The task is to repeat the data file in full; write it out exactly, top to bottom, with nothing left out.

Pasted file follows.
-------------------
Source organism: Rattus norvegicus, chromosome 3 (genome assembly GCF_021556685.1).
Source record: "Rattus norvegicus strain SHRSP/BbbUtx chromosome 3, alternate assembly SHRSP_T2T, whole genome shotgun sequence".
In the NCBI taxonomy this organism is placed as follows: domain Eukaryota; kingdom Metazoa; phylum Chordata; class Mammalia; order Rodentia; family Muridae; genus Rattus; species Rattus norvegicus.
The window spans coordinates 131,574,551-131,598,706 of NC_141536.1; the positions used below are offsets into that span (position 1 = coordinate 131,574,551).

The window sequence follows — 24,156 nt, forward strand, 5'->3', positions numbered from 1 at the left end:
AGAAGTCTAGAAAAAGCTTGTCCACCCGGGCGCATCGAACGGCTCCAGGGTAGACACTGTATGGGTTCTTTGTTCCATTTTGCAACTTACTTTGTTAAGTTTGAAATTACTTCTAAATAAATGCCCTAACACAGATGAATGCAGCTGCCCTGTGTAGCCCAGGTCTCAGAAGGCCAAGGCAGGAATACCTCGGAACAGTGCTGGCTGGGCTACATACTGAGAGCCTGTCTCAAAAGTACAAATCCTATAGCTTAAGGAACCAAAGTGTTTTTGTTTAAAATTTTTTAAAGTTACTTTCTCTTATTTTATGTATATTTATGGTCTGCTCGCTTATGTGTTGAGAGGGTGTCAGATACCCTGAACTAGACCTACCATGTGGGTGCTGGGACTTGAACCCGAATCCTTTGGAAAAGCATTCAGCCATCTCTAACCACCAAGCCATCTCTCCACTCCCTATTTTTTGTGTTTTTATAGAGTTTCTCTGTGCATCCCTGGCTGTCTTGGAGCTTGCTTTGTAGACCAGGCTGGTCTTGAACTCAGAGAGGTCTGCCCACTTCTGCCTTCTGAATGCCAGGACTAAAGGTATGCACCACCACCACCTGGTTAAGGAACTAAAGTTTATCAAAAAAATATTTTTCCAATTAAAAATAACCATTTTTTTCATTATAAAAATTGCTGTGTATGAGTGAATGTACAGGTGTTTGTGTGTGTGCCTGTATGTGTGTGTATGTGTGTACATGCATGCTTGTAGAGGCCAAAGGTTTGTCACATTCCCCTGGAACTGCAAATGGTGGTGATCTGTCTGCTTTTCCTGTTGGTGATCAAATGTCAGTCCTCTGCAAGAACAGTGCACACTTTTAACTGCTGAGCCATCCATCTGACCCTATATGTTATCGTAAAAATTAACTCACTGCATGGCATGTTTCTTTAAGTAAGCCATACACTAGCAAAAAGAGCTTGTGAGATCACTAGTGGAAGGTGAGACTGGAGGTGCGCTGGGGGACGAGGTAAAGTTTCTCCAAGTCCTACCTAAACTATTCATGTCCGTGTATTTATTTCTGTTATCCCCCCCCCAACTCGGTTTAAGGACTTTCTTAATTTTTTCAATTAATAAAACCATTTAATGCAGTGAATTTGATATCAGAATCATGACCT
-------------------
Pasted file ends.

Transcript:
Source organism: Rattus norvegicus, chromosome 3 (genome assembly GCF_021556685.1).
Source record: "Rattus norvegicus strain SHRSP/BbbUtx chromosome 3, alternate assembly SHRSP_T2T, whole genome shotgun sequence".
In the NCBI taxonomy this organism is placed as follows: domain Eukaryota; kingdom Metazoa; phylum Chordata; class Mammalia; order Rodentia; family Muridae; genus Rattus; species Rattus norvegicus.
The window spans coordinates 131,574,551-131,598,706 of NC_141536.1; the positions used below are offsets into that span (position 1 = coordinate 131,574,551).

The window sequence follows — 24,156 nt, forward strand, 5'->3', positions numbered from 1 at the left end:
AGAAGTCTAGAAAAAGCTTGTCCACCCGGGCGCATCGAACGGCTCCAGGGTAGACACTGTATGGGTTCTTTGTTCCATTTTGCAACTTACTTTGTTAAGTTTGAAATTACTTCTAAATAAATGCCCTAACACAGATGAATGCAGCTGCCCTGTGTAGCCCAGGTCTCAGAAGGCCAAGGCAGGAATACCTCGGAACAGTGCTGGCTGGGCTACATACTGAGAGCCTGTCTCAAAAGTACAAATCCTATAGCTTAAGGAACCAAAGTGTTTTTGTTTAAAATTTTTTAAAGTTACTTTCTCTTATTTTATGTATATTTATGGTCTGCTCGCTTATGTGTTGAGAGGGTGTCAGATACCCTGAACTAGACCTACCATGTGGGTGCTGGGACTTGAACCCGAATCCTTTGGAAAAGCATTCAGCCATCTCTAACCACCAAGCCATCTCTCCACTCCCTATTTTTTGTGTTTTTATAGAGTTTCTCTGTGCATCCCTGGCTGTCTTGGAGCTTGCTTTGTAGACCAGGCTGGTCTTGAACTCAGAGAGGTCTGCCCACTTCTGCCTTCTGAATGCCAGGACTAAAGGTATGCACCACCACCACCTGGTTAAGGAACTAAAGTTTATCAAAAAAATATTTTTCCAATTAAAAATAACCATTTTTTTCATTATAAAAATTGCTGTGTATGAGTGAATGTACAGGTGTTTGTGTGTGTGCCTGTATGTGTGTGTATGTGTGTACATGCATGCTTGTAGAGGCCAAAGGTTTGTCACATTCCCCTGGAACTGCAAATGGTGGTGATCTGTCTGCTTTTCCTGTTGGTGATCAAATGTCAGTCCTCTGCAAGAACAGTGCACACTTTTAACTGCTGAGCCATCCATCTGACCCTATATGTTATCGTAAAAATTAACTCACTGCATGGCATGTTTCTTTAAGTAAGCCATACACTAGCAAAAAGAGCTTGTGAGATCACTAGTGGAAGGTGAGACTGGAGGTGCGCTGGGGGACGAGGTAAAGTTTCTCCAAGTCCTACCTAAACTATTCATGTCCGTGTATTTATTTCTGTTATCCCCCCCCCAACTCGGTTTAAGGACTTTCTTAATTTTTTCAATTAATAAAACCATTTAATGCAGTGAATTTGATATCAGAATCATGACCT